It’s been an interesting week. On Tuesday afternoon I attended an event entitled, “Reading Rising” The program utilized a TED-talk format that encouraged a number of local artists, entrepreneurs and educators to share their stories of the positive, economic, and community momentum rising up in the heart of the City of Reading. Following the event, I had the opportunity to talk with Kyle, a young professional who recently moved into the City. Following the program he was truly excited. He shared that he too was optimistic. He sees the opportunities ahead and is hopeful that the positive momentum currently so evident will continue into the future. Kyle has hope!
The concept of hope is identified as an important characteristic of leadership. While a bit dated, Kathy Caprino’s Forbes interview with Sony, Universal and Turner Broadcating’s former Head of Communications/PR, Libby Gill, provides a wonderful insight into the important role hope plays as a characteristic of effective leadership. The interview recounts Gill’s experience as a senior executive in the entertainment field and how she grew to understand that, “If you can’t instill hope, you will fail miserably as a leader!” She shares that hope plays such a pivotal role in our lives that some scientists have begun to define it through was is now known as “Hope Theory”. Research in this field reveals that hopeful people are more likely than the non-hopeful to:
• Set a great number of goals
• Have goals which may be more difficult to attain
• Be more successful at reading their goals
• Have less distress and greater happiness
Gill states her research thus far into this field has revealed some disconcerting findings. Specifically that while most professionals see hope as an essential element of leadership, only some feel that they intentionally feed hope at their workplaces, and even fewer believe that their organizations inspire hopefulness among their employees. So what can leaders do? Gill proposes that hope-driven cultures are led by those who:
• Find opportunities to feed hope rather than starve it.– Be open, transparent, take suggestions, grant ownership and authority.
• Encourage original mistake – By fostering risk-taking and even failure you foster innovation
• Recognize the difference between true and false hope – Set realistic standards, measure outcome rather than micromanaging process. Focus on what you can control.
• Are tough on outcomes and tender-hearted toward their team – Hold your team accountable to high standards and measure on results but still treat with trust, respect and kindness.
The interviewer concludes by asking, “What can individuals do to lead more hope-filled and satisfying lives? Gill responds, “There is no one way to find satisfaction in life any more than there is one thing about which to feel hopeful. It’s the sum total of small steps and daily decisions that add up to a fulfilling work-life journey. So here’s my question, do your daily interactions with family friends, colleagues and those whom you may employ serve to foster hope and add to the sum total or detract from it? It would seem to me the choice is obvious!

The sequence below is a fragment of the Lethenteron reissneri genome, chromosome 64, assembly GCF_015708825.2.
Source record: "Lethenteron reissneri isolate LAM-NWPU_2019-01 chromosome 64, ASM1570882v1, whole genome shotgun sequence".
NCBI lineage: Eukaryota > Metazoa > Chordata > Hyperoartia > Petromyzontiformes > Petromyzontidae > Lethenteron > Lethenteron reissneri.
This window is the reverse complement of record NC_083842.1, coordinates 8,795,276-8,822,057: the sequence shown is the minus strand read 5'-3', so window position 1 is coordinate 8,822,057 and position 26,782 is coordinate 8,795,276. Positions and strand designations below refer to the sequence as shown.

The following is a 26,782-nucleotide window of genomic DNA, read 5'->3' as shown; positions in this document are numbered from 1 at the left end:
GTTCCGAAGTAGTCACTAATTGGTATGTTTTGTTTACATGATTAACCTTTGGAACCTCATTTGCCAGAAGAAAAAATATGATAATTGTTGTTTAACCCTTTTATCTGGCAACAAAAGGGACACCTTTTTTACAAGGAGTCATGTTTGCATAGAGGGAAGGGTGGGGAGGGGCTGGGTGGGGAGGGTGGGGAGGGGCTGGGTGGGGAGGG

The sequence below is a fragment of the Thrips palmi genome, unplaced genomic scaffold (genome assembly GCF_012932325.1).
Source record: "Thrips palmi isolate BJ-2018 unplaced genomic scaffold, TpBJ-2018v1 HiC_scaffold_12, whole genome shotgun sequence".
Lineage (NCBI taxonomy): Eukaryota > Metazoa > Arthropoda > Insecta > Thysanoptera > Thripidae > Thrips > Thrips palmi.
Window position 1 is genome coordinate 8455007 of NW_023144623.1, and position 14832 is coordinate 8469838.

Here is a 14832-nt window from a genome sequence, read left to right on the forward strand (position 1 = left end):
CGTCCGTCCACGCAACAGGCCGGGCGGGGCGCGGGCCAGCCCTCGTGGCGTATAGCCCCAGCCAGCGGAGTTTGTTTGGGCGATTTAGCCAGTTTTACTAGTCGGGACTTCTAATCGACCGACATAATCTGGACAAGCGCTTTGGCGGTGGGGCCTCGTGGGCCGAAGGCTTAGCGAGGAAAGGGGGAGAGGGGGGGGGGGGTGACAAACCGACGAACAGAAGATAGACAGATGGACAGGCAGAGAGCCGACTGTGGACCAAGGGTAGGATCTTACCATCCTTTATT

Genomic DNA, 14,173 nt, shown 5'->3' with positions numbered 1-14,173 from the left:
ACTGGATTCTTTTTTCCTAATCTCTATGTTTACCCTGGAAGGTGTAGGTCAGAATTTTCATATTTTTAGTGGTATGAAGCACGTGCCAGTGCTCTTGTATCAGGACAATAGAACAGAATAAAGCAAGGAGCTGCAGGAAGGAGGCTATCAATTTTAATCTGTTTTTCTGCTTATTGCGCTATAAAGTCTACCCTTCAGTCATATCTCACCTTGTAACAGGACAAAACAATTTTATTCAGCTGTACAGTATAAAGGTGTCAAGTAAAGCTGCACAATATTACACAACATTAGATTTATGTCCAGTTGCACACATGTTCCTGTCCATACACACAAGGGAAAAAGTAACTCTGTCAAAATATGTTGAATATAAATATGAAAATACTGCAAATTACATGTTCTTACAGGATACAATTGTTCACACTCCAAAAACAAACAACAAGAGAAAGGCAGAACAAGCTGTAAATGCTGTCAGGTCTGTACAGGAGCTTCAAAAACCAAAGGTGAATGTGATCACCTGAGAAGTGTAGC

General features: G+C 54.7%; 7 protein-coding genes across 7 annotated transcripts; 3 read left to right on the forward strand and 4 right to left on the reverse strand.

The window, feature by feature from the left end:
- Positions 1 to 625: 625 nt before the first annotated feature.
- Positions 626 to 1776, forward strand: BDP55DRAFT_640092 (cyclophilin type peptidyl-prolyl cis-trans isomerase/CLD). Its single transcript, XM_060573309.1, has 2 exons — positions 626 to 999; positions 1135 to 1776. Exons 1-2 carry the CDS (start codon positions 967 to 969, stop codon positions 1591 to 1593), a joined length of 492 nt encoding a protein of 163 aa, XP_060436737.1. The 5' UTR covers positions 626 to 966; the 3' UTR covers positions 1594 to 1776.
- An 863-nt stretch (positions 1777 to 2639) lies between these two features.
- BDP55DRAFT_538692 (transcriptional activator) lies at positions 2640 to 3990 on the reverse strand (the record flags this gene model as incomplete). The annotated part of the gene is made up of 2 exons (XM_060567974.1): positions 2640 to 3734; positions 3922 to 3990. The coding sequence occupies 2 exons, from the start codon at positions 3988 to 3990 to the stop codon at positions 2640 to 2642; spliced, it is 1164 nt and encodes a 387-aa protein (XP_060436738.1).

In a previous post I asked you to consider your level of happiness at work. Annie McKee a best-selling author and Fortune 50 consultant considers the role of hope as a factor in workplace satisfaction and happiness. Her recent post entitled, “How to be Happy at Work: The Power of Hope” begins with a statement we all know to be true, “Life really is too short to be unhappy at work!” The reality however is that many are stressed and exhausted. McKee suggests that we change all of that by redirecting ourselves to a hopeful, inspiring vision of our future. “Hope is the starting point for creating a future that is better than today…..the hope that tomorrow morning will be better than today is what helps get us up every morning, put one foot in front of the other and carry on.” The balance of the post considers not only the psychological, but physiological impact of impact of hope.
I’m finishing this post as we babysit the grandchildren. Luke is napping and Grace is working with Grammy preparing Thanksgiving gifts for Mom, Dad, and baby Scarlett. Even with all the positives that occurred last week, this weekend I have discovered even more reasons for hope in their bright eyes, smiles, laughter, and comments (Grace in response to things I want from Santa, “Grampy, I don’t think Santa can bring you hair for Christmas). Next week, as we celebrate Thanksgiving, I will give thanks for not only the many blessings in my life, but for those in my life who inspire and serve as constant beacons of hope.
Have a Happy Thanksgiving and Embrace Hope!